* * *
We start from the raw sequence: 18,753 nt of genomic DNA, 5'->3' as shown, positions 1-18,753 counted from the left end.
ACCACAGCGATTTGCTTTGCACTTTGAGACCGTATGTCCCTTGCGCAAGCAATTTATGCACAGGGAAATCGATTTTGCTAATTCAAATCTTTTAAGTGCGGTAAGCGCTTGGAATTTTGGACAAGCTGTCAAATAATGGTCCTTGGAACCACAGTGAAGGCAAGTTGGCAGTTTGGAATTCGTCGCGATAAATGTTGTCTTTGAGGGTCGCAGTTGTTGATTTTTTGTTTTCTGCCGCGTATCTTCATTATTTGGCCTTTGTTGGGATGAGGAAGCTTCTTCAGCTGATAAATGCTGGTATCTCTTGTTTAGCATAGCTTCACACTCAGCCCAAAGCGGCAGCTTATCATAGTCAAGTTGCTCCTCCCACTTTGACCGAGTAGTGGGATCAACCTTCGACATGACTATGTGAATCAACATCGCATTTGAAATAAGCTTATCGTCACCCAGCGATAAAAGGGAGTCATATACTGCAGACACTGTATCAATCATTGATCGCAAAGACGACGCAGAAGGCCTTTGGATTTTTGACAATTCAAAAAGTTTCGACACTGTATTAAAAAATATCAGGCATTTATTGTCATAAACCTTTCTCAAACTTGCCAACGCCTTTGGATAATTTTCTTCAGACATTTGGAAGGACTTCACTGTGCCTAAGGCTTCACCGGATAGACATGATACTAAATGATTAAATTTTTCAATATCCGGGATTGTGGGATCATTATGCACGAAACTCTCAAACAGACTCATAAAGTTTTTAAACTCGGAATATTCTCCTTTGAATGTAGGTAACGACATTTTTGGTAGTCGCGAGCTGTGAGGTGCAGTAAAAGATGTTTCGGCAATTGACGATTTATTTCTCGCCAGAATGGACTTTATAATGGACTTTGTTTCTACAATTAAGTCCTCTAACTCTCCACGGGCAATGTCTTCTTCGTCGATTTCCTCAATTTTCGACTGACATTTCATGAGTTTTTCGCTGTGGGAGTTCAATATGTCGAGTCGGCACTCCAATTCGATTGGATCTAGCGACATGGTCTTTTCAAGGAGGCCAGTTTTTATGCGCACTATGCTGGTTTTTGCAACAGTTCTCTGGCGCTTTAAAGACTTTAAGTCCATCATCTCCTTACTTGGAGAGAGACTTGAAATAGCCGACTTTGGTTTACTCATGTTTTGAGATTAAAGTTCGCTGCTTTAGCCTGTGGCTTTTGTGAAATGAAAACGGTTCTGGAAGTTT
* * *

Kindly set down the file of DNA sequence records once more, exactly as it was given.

We start from the raw sequence: 18,753 nt of genomic DNA, 5'->3' as shown, positions 1-18,753 counted from the left end.
ACCACAGCGATTTGCTTTGCACTTTGAGACCGTATGTCCCTTGCGCAAGCAATTTATGCACAGGGAAATCGATTTTGCTAATTCAAATCTTTTAAGTGCGGTAAGCGCTTGGAATTTTGGACAAGCTGTCAAATAATGGTCCTTGGAACCACAGTGAAGGCAAGTTGGCAGTTTGGAATTCGTCGCGATAAATGTTGTCTTTGAGGGTCGCAGTTGTTGATTTTTTGTTTTCTGCCGCGTATCTTCATTATTTGGCCTTTGTTGGGATGAGGAAGCTTCTTCAGCTGATAAATGCTGGTATCTCTTGTTTAGCATAGCTTCACACTCAGCCCAAAGCGGCAGCTTATCATAGTCAAGTTGCTCCTCCCACTTTGACCGAGTAGTGGGATCAACCTTCGACATGACTATGTGAATCAACATCGCATTTGAAATAAGCTTATCGTCACCCAGCGATAAAAGGGAGTCATATACTGCAGACACTGTATCAATCATTGATCGCAAAGACGACGCAGAAGGCCTTTGGATTTTTGACAATTCAAAAAGTTTCGACACTGTATTAAAAAATATCAGGCATTTATTGTCATAAACCTTTCTCAAACTTGCCAACGCCTTTGGATAATTTTCTTCAGACATTTGGAAGGACTTCACTGTGCCTAAGGCTTCACCGGATAGACATGATACTAAATGATTAAATTTTTCAATATCCGGGATTGTGGGATCATTATGCACGAAACTCTCAAACAGACTCATAAAGTTTTTAAACTCGGAATATTCTCCTTTGAATGTAGGTAACGACATTTTTGGTAGTCGCGAGCTGTGAGGTGCAGTAAAAGATGTTTCGGCAATTGACGATTTATTTCTCGCCAGAATGGACTTTATAATGGACTTTGTTTCTACAATTAAGTCCTCTAACTCTCCACGGGCAATGTCTTCTTCGTCGATTTCCTCAATTTTCGACTGACATTTCATGAGTTTTTCGCTGTGGGAGTTCAATATGTCGAGTCGGCACTCCAATTCGATTGGATCTAGCGACATGGTCTTTTCAAGGAGGCCAGTTTTTATGCGCACTATGCTGGTTTTTGCAACAGTTCTCTGGCGCTTTAAAGACTTTAAGTCCATCATCTCCTTACTTGGAGAGAGACTTGAAATAGCCGACTTTGGTTTACTCATGTTTTGAGATTAAAGTTCGCTGCTTTAGCCTGTGGCTTTTGTGAAATGAAAACGGTTCTGGAAGTTT